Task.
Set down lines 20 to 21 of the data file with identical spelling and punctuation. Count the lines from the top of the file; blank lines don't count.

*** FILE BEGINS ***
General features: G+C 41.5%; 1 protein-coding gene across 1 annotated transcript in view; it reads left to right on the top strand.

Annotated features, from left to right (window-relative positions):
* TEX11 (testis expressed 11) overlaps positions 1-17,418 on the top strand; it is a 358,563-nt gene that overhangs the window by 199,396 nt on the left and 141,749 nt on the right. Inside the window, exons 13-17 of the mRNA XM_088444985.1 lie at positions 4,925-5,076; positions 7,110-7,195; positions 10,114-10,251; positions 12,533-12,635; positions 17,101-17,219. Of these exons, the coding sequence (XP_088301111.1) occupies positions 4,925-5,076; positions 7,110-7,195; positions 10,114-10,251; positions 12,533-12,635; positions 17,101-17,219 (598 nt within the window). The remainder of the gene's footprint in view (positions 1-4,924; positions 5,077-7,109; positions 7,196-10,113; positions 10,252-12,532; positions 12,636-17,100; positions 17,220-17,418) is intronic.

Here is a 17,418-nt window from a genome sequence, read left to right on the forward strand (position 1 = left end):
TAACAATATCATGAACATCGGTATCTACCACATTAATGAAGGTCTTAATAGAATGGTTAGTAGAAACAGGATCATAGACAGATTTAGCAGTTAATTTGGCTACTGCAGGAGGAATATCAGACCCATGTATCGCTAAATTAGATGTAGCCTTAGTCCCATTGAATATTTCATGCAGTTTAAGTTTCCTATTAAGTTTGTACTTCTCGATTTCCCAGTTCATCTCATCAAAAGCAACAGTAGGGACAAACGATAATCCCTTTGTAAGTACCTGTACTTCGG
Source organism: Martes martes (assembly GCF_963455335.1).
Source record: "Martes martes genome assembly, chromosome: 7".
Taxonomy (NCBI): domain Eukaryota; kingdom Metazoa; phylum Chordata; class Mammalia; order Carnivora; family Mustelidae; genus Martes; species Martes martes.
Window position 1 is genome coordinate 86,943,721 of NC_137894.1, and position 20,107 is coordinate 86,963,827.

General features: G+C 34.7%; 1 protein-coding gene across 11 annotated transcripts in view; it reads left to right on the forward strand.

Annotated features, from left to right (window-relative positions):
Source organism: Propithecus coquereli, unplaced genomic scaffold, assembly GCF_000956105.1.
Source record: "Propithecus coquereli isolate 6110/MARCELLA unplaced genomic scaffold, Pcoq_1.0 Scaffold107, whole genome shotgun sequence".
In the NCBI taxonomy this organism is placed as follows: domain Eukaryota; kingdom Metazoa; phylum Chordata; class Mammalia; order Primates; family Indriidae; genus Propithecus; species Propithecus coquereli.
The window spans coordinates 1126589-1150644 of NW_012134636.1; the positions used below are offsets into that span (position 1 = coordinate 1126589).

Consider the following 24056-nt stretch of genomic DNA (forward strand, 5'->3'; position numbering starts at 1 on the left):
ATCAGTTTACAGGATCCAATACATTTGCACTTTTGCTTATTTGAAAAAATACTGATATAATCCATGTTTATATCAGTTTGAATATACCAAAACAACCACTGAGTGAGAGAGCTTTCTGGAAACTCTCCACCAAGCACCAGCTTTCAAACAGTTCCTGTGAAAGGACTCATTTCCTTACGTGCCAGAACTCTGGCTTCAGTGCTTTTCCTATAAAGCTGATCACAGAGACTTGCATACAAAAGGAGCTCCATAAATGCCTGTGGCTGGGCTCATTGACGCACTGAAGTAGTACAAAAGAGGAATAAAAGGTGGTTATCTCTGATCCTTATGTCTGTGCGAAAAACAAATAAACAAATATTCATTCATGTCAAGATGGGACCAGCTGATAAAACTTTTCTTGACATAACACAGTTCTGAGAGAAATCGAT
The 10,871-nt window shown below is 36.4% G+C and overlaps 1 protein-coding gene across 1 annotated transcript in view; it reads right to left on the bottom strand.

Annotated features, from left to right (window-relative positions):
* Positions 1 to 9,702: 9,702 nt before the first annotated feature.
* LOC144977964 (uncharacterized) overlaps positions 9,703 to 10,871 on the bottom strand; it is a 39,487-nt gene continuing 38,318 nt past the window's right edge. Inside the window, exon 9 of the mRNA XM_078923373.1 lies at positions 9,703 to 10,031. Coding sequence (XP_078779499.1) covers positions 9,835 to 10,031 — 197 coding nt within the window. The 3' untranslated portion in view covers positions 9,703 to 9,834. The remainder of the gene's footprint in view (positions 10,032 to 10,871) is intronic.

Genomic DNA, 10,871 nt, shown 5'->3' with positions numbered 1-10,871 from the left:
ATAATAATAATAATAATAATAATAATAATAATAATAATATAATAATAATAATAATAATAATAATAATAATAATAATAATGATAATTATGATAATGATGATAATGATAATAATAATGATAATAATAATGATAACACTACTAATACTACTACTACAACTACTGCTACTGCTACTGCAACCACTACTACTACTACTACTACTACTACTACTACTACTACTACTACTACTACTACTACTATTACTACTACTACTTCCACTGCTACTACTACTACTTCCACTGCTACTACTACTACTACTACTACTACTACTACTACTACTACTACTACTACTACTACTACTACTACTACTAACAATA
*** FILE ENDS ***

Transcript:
* Positions 1 to 9,702: 9,702 nt before the first annotated feature.
* LOC144977964 (uncharacterized) overlaps positions 9,703 to 10,871 on the bottom strand; it is a 39,487-nt gene continuing 38,318 nt past the window's right edge. Inside the window, exon 9 of the mRNA XM_078923373.1 lies at positions 9,703 to 10,031. Coding sequence (XP_078779499.1) covers positions 9,835 to 10,031 — 197 coding nt within the window. The 3' untranslated portion in view covers positions 9,703 to 9,834. The remainder of the gene's footprint in view (positions 10,032 to 10,871) is intronic.